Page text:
I got accepted to Rutgers' Ed.D program, but what about the PhD in English?

Discussion in 'Education, Teaching and related degrees' started by LittleShakespeare90, Mar 27, 2022.

  1. Hey, everyone!

    I hope you'll forgive me for writing to you again so soon, but I'd love to hear your thoughts. I desperately need some advice, and I thank you so much in advance.

    I just got accepted to an Ed.D program in Teacher Leadership at Rutgers. To be honest, I don't know if I really want the Ed.D. If anything, having Rutgers' name on my resume will be great, but if there's one thing I learned from my traumatic experience at NYU, it's that a name means nothing when you're miserable.

    I spoke with my professor from NYU who has been a long-time mentor to me. He said to go for it. But I'm confusing myself so much now. I actually got accepted to a PhD program in English Literature at Old Dominion University that I am seriously considering.

    Here are my goals: I am a high school English teacher who has always had a dream of becoming a professor. I've tried so hard to get into funded, prestigious PhD programs, but to be honest, I fell in love with teaching high school. I always wanted to get my doctorate in the subject I love most. I want to be a literary expert. :)

    If anything, I applied to the Ed.D when I went to the hospital a few months ago. I was advised to get an Ed.D to seek administrative roles if I so wanted. But I don't want to be a principal or superintendent. I love literature.

    Do you think I should decline Rutgers' offer for now and just go for ODU's PhD in English?
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  2. Johann

    Johann Well-Known Member

    Select quotes from the Complete Works of LittleShakespeare90:
    You're in charge, of course - but don't you think your own words are telling you the exact direction to go? I do. You're a very cogent writer! I think you should do what you love! :)
    Last edited: Mar 27, 2022
  3. Johann

    Johann Well-Known Member

    P.S. I think your wish (Ph.D in English) was pretty clear in your previous post as well. As was said back in the 80's, "Don't fight the feelin.' " Just my take. You do you. I wish you well, whatever choice you make. :)
  4. You’re the sweetest! Thank you so much!!!
  5. chrisjm18

    chrisjm18 Well-Known Member

    I am glad you learned that. Also, the name might only get you the interview. Pursuing a degree online at a prestigious school often will not afford one the same networking opportunity as those available to on-ground students. The reality is that many of these admissions processes are not as competitive as the traditional programs and people are willing to shell out thousands of dollars to finally get that Harvard, Penn, NYU, etc., on their resume. More graduates mean more competition, and the degree won't feel as prestigious when so many people hold those "prestigious" degrees.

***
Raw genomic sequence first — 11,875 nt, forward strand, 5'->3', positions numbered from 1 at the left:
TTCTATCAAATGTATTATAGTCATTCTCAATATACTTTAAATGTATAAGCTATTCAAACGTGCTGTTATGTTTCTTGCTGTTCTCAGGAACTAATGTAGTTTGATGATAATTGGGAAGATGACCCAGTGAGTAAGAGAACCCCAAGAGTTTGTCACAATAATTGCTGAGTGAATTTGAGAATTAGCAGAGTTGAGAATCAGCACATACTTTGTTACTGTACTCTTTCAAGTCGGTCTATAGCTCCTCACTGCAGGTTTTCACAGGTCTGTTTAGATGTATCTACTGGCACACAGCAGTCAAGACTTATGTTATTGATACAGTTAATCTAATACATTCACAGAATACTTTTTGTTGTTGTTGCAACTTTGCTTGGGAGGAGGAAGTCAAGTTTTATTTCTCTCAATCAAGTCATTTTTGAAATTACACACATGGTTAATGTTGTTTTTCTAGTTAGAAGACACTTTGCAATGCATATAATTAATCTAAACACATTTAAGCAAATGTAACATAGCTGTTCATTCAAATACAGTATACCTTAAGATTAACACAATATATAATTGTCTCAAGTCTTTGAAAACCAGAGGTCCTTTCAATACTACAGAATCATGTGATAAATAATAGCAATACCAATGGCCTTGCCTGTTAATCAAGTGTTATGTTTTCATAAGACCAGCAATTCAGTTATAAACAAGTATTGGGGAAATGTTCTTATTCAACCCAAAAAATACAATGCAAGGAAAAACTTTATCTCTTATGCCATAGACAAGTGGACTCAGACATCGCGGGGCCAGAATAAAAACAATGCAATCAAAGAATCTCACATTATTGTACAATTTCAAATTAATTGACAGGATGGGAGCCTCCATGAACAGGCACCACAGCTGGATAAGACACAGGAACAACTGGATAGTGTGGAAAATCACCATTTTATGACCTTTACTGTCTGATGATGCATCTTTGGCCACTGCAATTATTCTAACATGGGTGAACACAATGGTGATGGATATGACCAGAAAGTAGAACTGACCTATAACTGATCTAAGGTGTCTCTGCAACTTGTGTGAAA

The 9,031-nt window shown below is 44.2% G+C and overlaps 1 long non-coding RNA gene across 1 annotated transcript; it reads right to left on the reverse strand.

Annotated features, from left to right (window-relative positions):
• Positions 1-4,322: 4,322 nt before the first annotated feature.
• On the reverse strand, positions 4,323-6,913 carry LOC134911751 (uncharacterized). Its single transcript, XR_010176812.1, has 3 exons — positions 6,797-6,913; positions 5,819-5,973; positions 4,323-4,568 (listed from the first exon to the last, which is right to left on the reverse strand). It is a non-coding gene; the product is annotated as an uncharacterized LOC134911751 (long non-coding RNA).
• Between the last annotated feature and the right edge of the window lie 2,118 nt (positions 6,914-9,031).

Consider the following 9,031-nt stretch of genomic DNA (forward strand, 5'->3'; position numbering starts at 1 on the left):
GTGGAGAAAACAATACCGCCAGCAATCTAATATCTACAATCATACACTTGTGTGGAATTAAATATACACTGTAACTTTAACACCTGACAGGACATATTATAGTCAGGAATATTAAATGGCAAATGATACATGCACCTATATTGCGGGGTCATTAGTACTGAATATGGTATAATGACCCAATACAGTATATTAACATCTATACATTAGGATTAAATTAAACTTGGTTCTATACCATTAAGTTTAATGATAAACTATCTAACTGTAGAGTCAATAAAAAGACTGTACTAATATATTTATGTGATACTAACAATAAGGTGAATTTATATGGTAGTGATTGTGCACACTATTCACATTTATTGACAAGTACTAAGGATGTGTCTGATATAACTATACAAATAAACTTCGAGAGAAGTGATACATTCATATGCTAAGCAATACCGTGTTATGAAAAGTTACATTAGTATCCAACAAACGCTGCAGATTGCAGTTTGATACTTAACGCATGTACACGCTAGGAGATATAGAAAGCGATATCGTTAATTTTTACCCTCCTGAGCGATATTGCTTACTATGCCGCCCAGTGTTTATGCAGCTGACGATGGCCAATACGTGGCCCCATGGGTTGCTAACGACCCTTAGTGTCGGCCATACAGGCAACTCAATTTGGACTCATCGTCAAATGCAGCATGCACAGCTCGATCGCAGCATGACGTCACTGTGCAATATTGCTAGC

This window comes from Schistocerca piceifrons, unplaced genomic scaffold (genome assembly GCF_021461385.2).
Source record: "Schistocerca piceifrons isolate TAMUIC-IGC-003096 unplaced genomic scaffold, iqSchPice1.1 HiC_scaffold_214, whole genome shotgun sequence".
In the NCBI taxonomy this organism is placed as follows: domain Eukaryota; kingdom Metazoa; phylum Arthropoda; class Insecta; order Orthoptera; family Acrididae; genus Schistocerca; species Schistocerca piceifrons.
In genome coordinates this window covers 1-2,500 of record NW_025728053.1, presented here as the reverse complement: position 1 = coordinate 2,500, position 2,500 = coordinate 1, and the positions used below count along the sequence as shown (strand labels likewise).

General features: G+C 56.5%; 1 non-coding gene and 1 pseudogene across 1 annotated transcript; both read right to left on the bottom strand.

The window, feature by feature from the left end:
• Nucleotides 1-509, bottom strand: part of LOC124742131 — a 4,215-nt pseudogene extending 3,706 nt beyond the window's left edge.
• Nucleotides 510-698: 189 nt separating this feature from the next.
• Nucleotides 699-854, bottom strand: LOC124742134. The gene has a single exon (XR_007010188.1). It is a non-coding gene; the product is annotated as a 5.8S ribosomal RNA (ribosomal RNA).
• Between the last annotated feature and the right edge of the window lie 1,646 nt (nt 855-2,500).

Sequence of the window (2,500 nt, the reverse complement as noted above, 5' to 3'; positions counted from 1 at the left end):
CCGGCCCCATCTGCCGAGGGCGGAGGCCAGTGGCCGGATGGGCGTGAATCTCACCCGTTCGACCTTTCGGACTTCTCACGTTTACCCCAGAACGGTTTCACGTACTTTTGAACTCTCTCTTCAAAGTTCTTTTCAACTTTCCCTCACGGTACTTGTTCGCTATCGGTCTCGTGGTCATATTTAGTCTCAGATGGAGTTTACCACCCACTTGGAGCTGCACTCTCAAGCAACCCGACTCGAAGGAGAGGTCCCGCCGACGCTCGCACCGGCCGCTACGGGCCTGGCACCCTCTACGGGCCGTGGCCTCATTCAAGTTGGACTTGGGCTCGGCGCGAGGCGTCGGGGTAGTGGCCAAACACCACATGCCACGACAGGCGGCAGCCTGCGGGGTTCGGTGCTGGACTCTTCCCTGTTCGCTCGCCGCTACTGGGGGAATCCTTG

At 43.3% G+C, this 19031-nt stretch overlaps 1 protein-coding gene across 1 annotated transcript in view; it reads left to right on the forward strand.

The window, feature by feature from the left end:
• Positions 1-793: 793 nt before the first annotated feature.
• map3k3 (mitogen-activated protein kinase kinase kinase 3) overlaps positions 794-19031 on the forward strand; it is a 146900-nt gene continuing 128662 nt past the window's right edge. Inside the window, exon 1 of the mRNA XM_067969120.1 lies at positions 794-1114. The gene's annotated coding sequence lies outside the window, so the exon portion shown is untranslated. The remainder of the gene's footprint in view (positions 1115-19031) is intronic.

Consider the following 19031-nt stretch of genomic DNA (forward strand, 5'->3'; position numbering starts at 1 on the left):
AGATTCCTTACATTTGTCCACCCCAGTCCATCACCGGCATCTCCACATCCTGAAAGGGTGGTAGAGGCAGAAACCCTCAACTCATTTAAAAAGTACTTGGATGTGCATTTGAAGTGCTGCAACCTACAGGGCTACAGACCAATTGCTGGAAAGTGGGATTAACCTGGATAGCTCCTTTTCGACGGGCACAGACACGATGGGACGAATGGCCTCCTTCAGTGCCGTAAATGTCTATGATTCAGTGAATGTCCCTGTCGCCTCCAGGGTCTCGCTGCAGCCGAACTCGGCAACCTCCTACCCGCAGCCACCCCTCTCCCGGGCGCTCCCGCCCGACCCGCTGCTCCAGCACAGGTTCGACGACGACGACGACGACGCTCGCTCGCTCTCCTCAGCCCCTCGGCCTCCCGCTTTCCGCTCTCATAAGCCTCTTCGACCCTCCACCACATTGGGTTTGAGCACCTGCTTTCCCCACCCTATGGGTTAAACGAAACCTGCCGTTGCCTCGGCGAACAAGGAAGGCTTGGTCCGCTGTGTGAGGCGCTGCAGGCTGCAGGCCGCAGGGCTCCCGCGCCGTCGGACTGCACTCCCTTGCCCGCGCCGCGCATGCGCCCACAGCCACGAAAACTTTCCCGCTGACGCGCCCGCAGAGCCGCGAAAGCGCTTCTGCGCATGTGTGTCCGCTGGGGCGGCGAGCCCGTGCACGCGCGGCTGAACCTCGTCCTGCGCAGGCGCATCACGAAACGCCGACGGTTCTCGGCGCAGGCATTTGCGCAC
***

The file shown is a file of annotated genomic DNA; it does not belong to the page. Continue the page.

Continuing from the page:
As Johann said, I think you know the answer. If you don't intend to be a K-12 or higher education administrator, the Ed.D. may be limiting. Of course, there are college faculty with Ed.Ds., especially within Schools of Education. However, a Ph.D. will be preferred, mainly if the school engages in some research. I think you mentioned in a previous post that you weren't planning to transition to a full-time faculty position. However, you don't know how you will feel a year from now. I applied to over ten doctoral programs, I was admitted to all but one. They were all professional degrees (Ed.D., DBA, DPA, and D.CJ) except for my last application, a Ph.D. program at Liberty. I never had any ambitions of becoming a full-time college faculty. I was planning to return to juvenile justice once I finished my doctorate. Instead, I ended up in academia on a tenure track after earning my Ph.D. Now, I am in the job search process, and I am sure I wouldn't have received the number of interviews at R2 schools, including an offer, if I had only a D.CJ.

    TEKMAN Semper Fi!

    If you want to be a high school English teacher, then you should not consider a Doctorate degree to create more debts unless you get a full ride. If you want a Doctorate as a credential, then go for it. If you want to learn, then a Doctorate is not the direction to go.
  7. Johann

    Johann Well-Known Member

    TEKMAN - this person likes being a High School teacher and her love is English Literature. She said she wants to be an expert in what she loves. Will a Doctorate make her an expert in Literature? Yeah, I think it very well might. So does she. People aren't 24/7 high school teachers or 24/7 any career. A person's occupation does not fully define them. Are you a 24/7 cyber-guru and nothing else? If so, feel free to disagree.

    If someone really wants to learn about English Literature, then I feel a Doctorate might well be the way for them to go. There are no Cisco or Microsoft certifications in Literature. They don't check what you've learned about Chaucer, T.S. Eliot, Ezra Pound or Kerouac at your local Pearson-Vue Center.

    I think you're out of your usual fields of expertise here.
    Last edited: Mar 30, 2022
  8. Rachel83az

    Rachel83az Well-Known Member